PITTSBURGH — Jameson Taillon didn’t have a performance that he wanted to walk away from his last time out. After skipping a start, he got a turnaround Monday, but the Pirates lost, 3-0 to the Milwaukee Brewers.
Taillon gave up six runs on eleven hits in 4.2 innings during his last start on Sept. 7. After 11 days away from the mound, he responded well on Monday.
He gave up two runs on six hits, struck out four and walked one in five innings of work. It still wasn’t an efficient outing, with him needing 92 pitches to get through five frames. Manger Clint Hurdle thought the elevated pitch count was due to Taillon not getting some calls early on.
“There was some swing calls that I thought kind of prolonged the first inning,” he said. “When you get that pitch, you could be out of there in 18 pitches. When you don’t get that pitch, it’s 27 pitches. It can carry on.”
Hurdle thought he continued to attack, though, and that it was the kind of performance Taillon could walk away from with his head held high.
“I thought he stayed aggressive,” Hurdle said. “I thought he worked a downhill angle. I thought he hit the bottom of the zone. He elevated when he wanted to. He still threw the power curve. Threw some changeups, one held its plane. The challenge was the overall length of the at-bats, because he only retired three guys with three pitches or less. But he pitched. So, I thought he went out there and gave us a shot to win, for sure.”
With the Pirates having seven starting pitchers in the rotation and looking to get more opportunities for Steven Brault and Tyler Glasnow, it could be about the end of the road for Taillon.
That was definitely on his mind as he finished the game. Here’s more from Taillon on what might be one of his last appearances of 2016.
HE SAID IT
“You’re going to reinforce it. You have to coach it up. It’s something you need to have in your pocket. We’re two runs down, three runs down in two different instances. They’re unacceptable plays at this level. At the end of the day, those aren’t good baseball plays and they aren’t plays that are going to help your team win. They know that after the fact. They need to know that before the fact. Those are the ways we reinforce it and we will talk about.
“Part of this just comes from young men just trying way too hard because we’re not scoring runs. They’re trying to do something they’re not capable of doing. This is the big leagues. People make plays up here. They made plays on us twice. We got shut down at third. We got shut down at second. They’re not good baseball plays.” — Pirates manager Clint Hurdle on Elias Diaz and Gregory Polanco each getting thrown out on the bases.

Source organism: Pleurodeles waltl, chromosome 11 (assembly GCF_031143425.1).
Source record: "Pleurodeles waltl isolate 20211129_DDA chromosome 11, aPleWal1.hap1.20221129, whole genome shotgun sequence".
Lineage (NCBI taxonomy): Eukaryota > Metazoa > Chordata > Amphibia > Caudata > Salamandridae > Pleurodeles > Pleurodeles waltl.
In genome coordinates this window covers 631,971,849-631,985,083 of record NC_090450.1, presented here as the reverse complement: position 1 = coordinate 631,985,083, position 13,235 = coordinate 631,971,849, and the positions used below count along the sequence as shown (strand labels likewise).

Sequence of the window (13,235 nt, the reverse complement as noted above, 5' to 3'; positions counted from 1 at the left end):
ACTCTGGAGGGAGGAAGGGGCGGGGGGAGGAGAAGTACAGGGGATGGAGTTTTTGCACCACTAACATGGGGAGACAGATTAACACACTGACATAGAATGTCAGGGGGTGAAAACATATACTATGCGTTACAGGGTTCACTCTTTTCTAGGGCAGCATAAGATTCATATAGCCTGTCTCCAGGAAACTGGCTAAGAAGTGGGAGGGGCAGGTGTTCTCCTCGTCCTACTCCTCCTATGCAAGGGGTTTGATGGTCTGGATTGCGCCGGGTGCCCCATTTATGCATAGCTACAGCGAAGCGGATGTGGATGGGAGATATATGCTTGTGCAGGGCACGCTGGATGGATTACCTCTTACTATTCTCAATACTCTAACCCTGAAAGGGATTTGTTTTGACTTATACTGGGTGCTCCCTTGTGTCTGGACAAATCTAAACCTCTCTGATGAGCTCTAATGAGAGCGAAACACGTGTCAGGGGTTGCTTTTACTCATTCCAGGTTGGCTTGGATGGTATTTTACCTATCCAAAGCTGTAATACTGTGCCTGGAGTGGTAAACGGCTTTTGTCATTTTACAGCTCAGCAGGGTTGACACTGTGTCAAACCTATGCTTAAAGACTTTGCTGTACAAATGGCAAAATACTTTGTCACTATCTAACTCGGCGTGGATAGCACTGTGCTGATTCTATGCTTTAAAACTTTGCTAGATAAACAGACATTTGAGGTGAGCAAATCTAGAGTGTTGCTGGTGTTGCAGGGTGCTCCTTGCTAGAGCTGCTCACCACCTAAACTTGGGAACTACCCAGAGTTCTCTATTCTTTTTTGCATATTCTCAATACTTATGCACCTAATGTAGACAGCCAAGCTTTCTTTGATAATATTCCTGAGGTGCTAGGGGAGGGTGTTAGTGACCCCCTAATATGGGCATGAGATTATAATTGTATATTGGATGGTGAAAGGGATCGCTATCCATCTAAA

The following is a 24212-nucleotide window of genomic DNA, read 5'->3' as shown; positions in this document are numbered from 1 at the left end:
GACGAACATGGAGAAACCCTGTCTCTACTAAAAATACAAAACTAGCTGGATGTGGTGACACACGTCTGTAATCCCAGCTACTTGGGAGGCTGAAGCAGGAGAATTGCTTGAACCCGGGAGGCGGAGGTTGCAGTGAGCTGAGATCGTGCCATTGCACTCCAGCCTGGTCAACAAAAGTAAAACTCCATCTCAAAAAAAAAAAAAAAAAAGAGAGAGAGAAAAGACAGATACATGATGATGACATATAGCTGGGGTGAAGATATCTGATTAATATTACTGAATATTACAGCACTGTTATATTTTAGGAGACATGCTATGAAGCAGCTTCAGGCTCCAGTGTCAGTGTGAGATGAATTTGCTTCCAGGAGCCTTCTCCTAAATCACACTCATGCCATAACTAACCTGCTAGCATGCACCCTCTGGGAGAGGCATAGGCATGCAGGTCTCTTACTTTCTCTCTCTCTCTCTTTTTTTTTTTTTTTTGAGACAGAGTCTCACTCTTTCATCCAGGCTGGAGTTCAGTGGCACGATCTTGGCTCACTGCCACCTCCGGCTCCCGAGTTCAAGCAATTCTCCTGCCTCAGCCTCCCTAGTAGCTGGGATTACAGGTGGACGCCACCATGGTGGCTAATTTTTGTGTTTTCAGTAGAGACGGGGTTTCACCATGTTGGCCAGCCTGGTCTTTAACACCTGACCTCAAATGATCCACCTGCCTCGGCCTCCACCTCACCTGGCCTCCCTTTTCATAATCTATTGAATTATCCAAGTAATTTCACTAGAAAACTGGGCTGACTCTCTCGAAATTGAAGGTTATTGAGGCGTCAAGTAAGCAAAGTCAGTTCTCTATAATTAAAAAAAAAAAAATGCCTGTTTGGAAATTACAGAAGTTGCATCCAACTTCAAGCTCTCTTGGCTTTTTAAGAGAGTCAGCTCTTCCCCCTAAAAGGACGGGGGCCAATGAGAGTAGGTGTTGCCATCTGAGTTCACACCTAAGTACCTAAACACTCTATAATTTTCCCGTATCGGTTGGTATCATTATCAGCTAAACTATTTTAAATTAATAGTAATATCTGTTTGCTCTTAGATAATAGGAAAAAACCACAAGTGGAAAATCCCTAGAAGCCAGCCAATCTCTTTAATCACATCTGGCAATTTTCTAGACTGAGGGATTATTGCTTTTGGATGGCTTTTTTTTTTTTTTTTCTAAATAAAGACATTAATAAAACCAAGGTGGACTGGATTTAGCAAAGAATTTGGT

GAME IN GRAPHS
Taillon’s BABIP has been inflated a good bit in the second half of the season. He addressed it in the video above, saying that he felt he’s gotten some bad breaks while also not being as crisp as he should be. His BABIP was .400 on Monday.
***Diaz was quick to acknowledge his baserunning gaffe after the game, and acknowledged that, as Hurdle suggested, the overall struggles of the Pirates offense played a part. The team
The Pirates have currently lost six straight games and 11 of their last 12. In their six-game losing streak, they have scored just nine runs.
“It’s a tough situation,” Diaz said through interpreter Mike Gonzalez. “It’s a tough situation right now and obviously, offensively, we’re struggling. We’re not helping our pitchers out. You feel that pressure. No one wants to put themselves in a situation where make an error. No one wants to put themselves in a situation where they’re going to cause an error. But you do feel that pressure of trying to get some runs in.”
***A.J. Schugel came in with two on and nobody out in the sixth inning and shut down the jam, getting Ryan Braun to ground into a fielder’s choice that got Eric Sogard stuck between third and home. Schugel then struck out Travis Shaw and got Eric Thames to fly out for a 1-2-3 trip through the heart of the Brewers’ order.
“I expect him to, because I know how good of a pitcher he is, but coming off the mound with no outs and runners on, you don’t expect to escape with zero outs,” Taillon said. “That was a nice thing for me, at least. A small victory.”